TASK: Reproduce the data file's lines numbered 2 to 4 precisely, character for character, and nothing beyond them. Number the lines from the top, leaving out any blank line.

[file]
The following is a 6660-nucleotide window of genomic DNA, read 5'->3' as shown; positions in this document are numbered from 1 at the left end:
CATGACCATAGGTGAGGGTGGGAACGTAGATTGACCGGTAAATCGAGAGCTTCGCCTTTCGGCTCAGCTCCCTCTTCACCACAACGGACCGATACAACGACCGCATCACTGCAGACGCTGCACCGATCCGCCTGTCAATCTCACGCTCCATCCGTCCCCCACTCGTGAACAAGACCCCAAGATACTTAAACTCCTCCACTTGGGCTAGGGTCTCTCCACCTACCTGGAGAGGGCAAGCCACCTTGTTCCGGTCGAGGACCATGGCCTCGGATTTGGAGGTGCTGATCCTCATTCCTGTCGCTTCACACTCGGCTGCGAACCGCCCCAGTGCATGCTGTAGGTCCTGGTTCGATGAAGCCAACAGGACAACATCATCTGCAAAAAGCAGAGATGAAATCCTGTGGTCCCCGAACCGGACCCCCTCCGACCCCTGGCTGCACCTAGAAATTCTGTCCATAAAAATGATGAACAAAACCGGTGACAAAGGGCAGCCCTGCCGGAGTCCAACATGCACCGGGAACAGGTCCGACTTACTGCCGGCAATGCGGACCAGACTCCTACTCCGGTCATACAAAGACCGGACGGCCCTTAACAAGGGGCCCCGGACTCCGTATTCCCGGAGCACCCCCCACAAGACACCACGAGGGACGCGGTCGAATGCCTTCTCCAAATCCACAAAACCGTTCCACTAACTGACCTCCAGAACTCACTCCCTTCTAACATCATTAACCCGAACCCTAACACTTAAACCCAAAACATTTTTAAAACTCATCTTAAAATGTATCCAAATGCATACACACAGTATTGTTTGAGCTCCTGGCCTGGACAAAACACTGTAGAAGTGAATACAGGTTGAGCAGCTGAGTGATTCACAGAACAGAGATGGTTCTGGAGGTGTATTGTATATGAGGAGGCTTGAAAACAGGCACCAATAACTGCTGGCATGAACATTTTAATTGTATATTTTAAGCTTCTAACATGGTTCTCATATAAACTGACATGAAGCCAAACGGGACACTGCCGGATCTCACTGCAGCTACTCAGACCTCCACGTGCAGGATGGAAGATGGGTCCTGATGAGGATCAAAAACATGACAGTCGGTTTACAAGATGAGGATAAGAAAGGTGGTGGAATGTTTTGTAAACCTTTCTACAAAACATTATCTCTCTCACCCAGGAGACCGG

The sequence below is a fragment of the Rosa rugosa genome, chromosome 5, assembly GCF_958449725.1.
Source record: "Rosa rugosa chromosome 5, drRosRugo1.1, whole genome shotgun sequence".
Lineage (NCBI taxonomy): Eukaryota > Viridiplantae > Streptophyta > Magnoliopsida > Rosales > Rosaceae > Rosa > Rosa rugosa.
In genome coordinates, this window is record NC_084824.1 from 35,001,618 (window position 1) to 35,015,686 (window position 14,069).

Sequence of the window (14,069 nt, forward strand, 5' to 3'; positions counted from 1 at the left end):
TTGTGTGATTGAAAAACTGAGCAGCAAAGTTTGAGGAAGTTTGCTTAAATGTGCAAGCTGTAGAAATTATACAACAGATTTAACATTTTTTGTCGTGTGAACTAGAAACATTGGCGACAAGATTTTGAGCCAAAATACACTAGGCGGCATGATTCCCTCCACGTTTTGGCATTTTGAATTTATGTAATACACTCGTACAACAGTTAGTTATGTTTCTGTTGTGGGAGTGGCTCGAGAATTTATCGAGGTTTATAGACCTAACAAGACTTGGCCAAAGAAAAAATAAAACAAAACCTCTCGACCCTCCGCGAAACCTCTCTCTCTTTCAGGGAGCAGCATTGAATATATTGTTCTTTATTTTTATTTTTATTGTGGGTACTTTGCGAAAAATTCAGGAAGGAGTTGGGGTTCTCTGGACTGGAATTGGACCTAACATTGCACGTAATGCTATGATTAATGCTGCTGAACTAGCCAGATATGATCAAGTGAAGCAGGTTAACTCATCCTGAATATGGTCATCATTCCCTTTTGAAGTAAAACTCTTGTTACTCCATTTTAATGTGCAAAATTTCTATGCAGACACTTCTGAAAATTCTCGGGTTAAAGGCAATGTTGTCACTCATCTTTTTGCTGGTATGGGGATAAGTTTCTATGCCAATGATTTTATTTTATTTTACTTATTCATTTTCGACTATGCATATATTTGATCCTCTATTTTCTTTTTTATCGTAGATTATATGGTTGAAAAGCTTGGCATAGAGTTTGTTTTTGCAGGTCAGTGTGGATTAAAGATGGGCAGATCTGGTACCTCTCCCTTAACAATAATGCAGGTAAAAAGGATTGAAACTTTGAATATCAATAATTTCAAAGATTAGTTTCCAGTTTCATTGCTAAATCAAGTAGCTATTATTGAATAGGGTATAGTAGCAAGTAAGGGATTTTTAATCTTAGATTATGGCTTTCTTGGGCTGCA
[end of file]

CATGACCATAGGTGAGGGTGGGAACGTAGATTGACCGGTAAATCGAGAGCTTCGCCTTTCGGCTCAGCTCCCTCTTCACCACAACGGACCGATACAACGACCGCATCACTGCAGACGCTGCACCGATCCGCCTGTCAATCTCACGCTCCATCCGTCCCCCACTCGTGAACAAGACCCCAAGATACTTAAACTCCTCCACTTGGGCTAGGGTCTCTCCACCTACCTGGAGAGGGCAAGCCACCTTGTTCCGGTCGAGGACCATGGCCTCGGATTTGGAGGTGCTGATCCTCATTCCTGTCGCTTCACACTCGGCTGCGAACCGCCCCAGTGCATGCTGTAGGTCCTGGTTCGATGAAGCCAACAGGACAACATCATCTGCAAAAAGCAGAGATGAAATCCTGTGGTCCCCGAACCGGACCCCCTCCGACCCCTGGCTGCACCTAGAAATTCTGTCCATAAAAATGATGAACAAAACCGGTGACAAAGGGCAGCCCTGCCGGAGTCCAACATGCACCGGGAACAGGTCCGACTTACTGCCGGCAATGCGGACCAGACTCCTACTCCGGTCATACAAAGACCGGACGGCCCTTAACAAGGGGCCCCGGACTCCGTATTCCCGGAGCACCCCCCACAAGACACCACGAGGGACGCGGTCGAATGCCTTCTCCAAATCCACAAAACCGTTCCACTAACTGACCTCCAGAACTCACTCCCTTCTAACATCATTAACCCGAACCCTAACACTTAAACCCAAAACATTTTTAAAACTCATCTTAAAATGTATCCAAATGCATACACACAGTATTGTTTGAGCTCCTGGCCTGGACAAAACACTGTAGAAGTGAATACAGGTTGAGCAGCTGAGTGATTCACAGAACAGAGATGGTTCTGGAGGTGTATTGTATATGAGGAGGCTTGAAAACAGGCACCAATAACTGCTGGCATGAACATTTTAATTGTATATTTTAAGCTTCTAACATGGTTCTCATATAAACTGACATGAAGCCAAACGGGACACTGCCGGATCTCACTGCAGCTACTCAGACCTCCACGTGCAGGATGGAAGATGGGTCCTGATGAGGATCAAAAACATGACAGTCGGTTTACAAGATGAGGATAAGAAAGGTGGTGGAATGTTTTGTAAACCTTTCTACAAAACATTATCTCTCTCACCCAGGAGACCGG

The sequence below is a fragment of the Rosa rugosa genome, chromosome 5, assembly GCF_958449725.1.
Source record: "Rosa rugosa chromosome 5, drRosRugo1.1, whole genome shotgun sequence".